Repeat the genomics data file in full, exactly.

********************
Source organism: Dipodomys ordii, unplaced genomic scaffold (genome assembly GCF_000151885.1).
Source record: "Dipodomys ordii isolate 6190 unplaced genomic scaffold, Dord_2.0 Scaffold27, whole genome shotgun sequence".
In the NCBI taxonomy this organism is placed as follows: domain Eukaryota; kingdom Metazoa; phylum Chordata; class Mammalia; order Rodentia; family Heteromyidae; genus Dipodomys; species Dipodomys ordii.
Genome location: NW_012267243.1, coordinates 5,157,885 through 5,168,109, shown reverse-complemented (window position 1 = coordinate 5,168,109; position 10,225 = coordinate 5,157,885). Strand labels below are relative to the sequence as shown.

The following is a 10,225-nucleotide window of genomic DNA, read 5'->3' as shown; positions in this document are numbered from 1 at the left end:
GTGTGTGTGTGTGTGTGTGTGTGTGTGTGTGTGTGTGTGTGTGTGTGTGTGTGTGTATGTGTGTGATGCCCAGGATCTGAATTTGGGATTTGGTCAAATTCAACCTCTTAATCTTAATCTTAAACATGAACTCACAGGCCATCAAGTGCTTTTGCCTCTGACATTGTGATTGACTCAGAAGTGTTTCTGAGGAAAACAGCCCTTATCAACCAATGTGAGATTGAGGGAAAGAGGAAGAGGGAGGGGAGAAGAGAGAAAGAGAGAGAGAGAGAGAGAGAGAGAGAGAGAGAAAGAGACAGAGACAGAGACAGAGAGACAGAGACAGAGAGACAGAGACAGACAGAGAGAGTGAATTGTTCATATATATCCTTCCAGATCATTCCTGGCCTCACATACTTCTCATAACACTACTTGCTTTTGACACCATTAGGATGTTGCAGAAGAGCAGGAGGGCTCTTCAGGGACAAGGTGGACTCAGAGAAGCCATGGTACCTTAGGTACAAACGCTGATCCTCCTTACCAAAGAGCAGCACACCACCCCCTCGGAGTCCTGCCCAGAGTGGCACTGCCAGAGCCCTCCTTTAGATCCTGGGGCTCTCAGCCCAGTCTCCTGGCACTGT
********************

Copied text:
Source organism: Dipodomys ordii, unplaced genomic scaffold (genome assembly GCF_000151885.1).
Source record: "Dipodomys ordii isolate 6190 unplaced genomic scaffold, Dord_2.0 Scaffold27, whole genome shotgun sequence".
In the NCBI taxonomy this organism is placed as follows: domain Eukaryota; kingdom Metazoa; phylum Chordata; class Mammalia; order Rodentia; family Heteromyidae; genus Dipodomys; species Dipodomys ordii.
Genome location: NW_012267243.1, coordinates 5,157,885 through 5,168,109, shown reverse-complemented (window position 1 = coordinate 5,168,109; position 10,225 = coordinate 5,157,885). Strand labels below are relative to the sequence as shown.

The following is a 10,225-nucleotide window of genomic DNA, read 5'->3' as shown; positions in this document are numbered from 1 at the left end:
GTGTGTGTGTGTGTGTGTGTGTGTGTGTGTGTGTGTGTGTGTGTGTGTGTGTGTGTATGTGTGTGATGCCCAGGATCTGAATTTGGGATTTGGTCAAATTCAACCTCTTAATCTTAATCTTAAACATGAACTCACAGGCCATCAAGTGCTTTTGCCTCTGACATTGTGATTGACTCAGAAGTGTTTCTGAGGAAAACAGCCCTTATCAACCAATGTGAGATTGAGGGAAAGAGGAAGAGGGAGGGGAGAAGAGAGAAAGAGAGAGAGAGAGAGAGAGAGAGAGAGAGAGAAAGAGACAGAGACAGAGACAGAGAGACAGAGACAGAGAGACAGAGACAGACAGAGAGAGTGAATTGTTCATATATATCCTTCCAGATCATTCCTGGCCTCACATACTTCTCATAACACTACTTGCTTTTGACACCATTAGGATGTTGCAGAAGAGCAGGAGGGCTCTTCAGGGACAAGGTGGACTCAGAGAAGCCATGGTACCTTAGGTACAAACGCTGATCCTCCTTACCAAAGAGCAGCACACCACCCCCTCGGAGTCCTGCCCAGAGTGGCACTGCCAGAGCCCTCCTTTAGATCCTGGGGCTCTCAGCCCAGTCTCCTGGCACTGT